What Sally the hurricane taught us about setting expectations in sales and marketing

We live on the gulf coast.

It’s a beautiful place, quiet; I have written about the 200+-year-old live oak tree in the past.

We have lived in south FL too – Fort Lauderdale and Miami. We are no strangers to hurricanes.

But Sally was my boy’s 1st hurricane. I have twin boys who are 7, and while we just had Marco and Laura in the gulf, they didn’t bring us hurricane wind.

Don is particularly concerned with “natural disasters.” He doesn’t like the drills at school, and he says it “freaks me out Mama. I just think about hurricanes for days after the drill”.

Sally was coming in at a category 1 – my husband Chris and I have a pact to not stay for another 4 again, so at a category 1, we were sheltering in place.

We talked to the boys about “being ready.”

We set out

  • Flashlights & Lanterns
  • Generator
  • Gas
  • Non-perishable food
  • Water in the bathtubs to flush the toilets

All the furniture outside was put in the garage or tied down.

We had everything in place to ride out the storm.

We set the expectation with the boys that we were going to lose power. The first 72 hrs are on “us,” and then the line workers and everyone else will come to help.

Don and Dylan were ready.

The rain came first – a lot of rain. Water was being pushed in from the ocean and from the sky. The live oaks root system is pretty shallow, making them vulnerable to being toppled over when the ground is soaked and loose.

The wind started to howl.

Don said it sounded like people screaming on a rollercoaster. It did.

The windows rattled. He was scared but not “too scared, Mama. You told me this would happen”.

The electric went out next – we turned on the flashlights and started up the generator. We don’t have a big generator but enough to plug in the frig, so we don’t lose the meat in the freezer, plug in our phones and, of course, the most important – MAKE COFFEE!

We watched the storm blow our trees, move the furniture that was “tied down,” create new leaks in our roof, but the boys handled it all with calmness. They got buckets and pails to catch the dripping water; Dylan was on “mop duty” to wipe up the water we missed.

Everyone had a job, and we all got through it together!

Once the storm passed, we ventured out into the yard. LOTS of trees down. 100ft pine trees snapped in half, tons of live oaks toppled over. Dylan said, “I have always wondered what the tree’s bottom side looks like now, I know!”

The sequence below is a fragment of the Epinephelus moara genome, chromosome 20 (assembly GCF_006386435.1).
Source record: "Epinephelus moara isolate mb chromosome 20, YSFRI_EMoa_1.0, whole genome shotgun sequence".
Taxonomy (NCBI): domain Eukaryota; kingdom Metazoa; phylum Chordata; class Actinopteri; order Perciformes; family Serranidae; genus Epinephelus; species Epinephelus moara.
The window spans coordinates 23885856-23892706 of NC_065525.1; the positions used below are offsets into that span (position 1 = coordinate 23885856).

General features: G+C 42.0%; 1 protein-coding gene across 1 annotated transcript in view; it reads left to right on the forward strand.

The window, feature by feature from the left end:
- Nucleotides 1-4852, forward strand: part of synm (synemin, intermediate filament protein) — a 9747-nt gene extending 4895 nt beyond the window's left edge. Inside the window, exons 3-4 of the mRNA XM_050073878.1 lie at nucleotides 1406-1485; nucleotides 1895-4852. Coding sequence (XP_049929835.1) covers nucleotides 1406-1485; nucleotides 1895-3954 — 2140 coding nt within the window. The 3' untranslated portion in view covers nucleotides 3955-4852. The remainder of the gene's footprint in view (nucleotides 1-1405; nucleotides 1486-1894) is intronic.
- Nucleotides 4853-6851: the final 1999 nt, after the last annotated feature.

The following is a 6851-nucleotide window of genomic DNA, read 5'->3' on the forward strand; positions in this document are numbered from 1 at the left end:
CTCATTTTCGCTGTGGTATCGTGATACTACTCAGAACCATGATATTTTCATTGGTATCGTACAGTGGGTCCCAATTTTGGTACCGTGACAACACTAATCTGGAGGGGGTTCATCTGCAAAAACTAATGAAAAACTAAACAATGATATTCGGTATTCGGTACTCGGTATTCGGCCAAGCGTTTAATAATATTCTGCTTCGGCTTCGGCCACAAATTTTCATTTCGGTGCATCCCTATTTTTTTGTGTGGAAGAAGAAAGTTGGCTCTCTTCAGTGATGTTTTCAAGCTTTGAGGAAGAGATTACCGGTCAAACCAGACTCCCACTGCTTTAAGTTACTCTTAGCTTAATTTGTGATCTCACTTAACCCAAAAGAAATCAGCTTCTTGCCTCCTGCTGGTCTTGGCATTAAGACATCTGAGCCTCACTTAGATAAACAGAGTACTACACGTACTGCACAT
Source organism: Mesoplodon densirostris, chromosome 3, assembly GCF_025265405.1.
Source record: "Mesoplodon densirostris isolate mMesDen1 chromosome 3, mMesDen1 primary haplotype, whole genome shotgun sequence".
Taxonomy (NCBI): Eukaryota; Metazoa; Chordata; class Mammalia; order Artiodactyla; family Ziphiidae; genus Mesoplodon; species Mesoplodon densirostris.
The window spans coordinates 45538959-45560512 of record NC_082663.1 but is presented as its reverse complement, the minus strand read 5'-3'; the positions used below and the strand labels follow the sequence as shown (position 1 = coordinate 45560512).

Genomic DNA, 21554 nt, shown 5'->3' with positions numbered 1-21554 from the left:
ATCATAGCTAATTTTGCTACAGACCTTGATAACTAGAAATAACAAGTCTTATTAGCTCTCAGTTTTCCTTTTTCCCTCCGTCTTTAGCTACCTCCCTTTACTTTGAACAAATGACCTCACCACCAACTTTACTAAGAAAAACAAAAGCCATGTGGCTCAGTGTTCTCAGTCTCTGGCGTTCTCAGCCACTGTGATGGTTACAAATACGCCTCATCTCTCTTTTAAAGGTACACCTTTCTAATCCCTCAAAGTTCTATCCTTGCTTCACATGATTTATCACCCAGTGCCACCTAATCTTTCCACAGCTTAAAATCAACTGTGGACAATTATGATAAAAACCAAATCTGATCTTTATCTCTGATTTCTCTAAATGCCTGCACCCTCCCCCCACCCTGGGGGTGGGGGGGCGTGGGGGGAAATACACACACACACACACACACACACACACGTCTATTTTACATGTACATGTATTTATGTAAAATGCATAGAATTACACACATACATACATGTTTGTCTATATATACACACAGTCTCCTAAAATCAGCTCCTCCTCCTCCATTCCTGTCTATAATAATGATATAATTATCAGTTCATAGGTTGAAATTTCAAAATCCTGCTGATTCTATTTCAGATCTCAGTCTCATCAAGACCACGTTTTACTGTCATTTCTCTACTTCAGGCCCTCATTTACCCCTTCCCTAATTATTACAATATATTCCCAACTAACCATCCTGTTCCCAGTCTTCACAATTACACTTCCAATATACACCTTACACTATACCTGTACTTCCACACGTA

Trees were blocking the ability to leave our neighborhood.

We live in an older community where about 50% of our neighbors are over 65. I got out my phone and started calling our older neighbors to make sure they were ok.

Chris grabbed his chainsaw and started cutting through trees that were blocking our neighborhood roads.

The boys got their toy John Deere tractor with the wagon, and we went behind Chris to help move limbs.

All the neighbors came out to help cut up and move trees off the road in case of an emergency that someone needed to leave, or the first responders had a way into the neighborhood.

We spent the day cutting, carrying, and piling branches and limbs. We stopped when it was starting to get dark. On the walk back to the house, Don said. “Mama hurricanes are bad, but the good part is everyone comes out and helps each other, so that is the good part of a hurricane. But I still don’t like Sally! She is terrible!”

Very astute, my little 7-year-old. Yes – everyone does help each other.

Lessons learned from Sally:

  • Set expectations – if your agency needs time to evaluate COVID patients – tell your referral sources why and how long.
  • Be Prepared – If you lack staffing in a specific area, make sure you know and be prepared with your communication message.
  • Help each other – Sales and Marketing is a “team sport” you and your ops team together are stronger and can move “trees off the road together!”

We are all Stronger Together!

Make it a great week!

Melanie

PS. If you want to “be together with us,” The RoadMap to Referrals is a great way to be “Stronger Together” Click here to jump on Mikes’s calendar to see a demo of how we help each other!

 

*Image from NBC News. All Rights Reserved.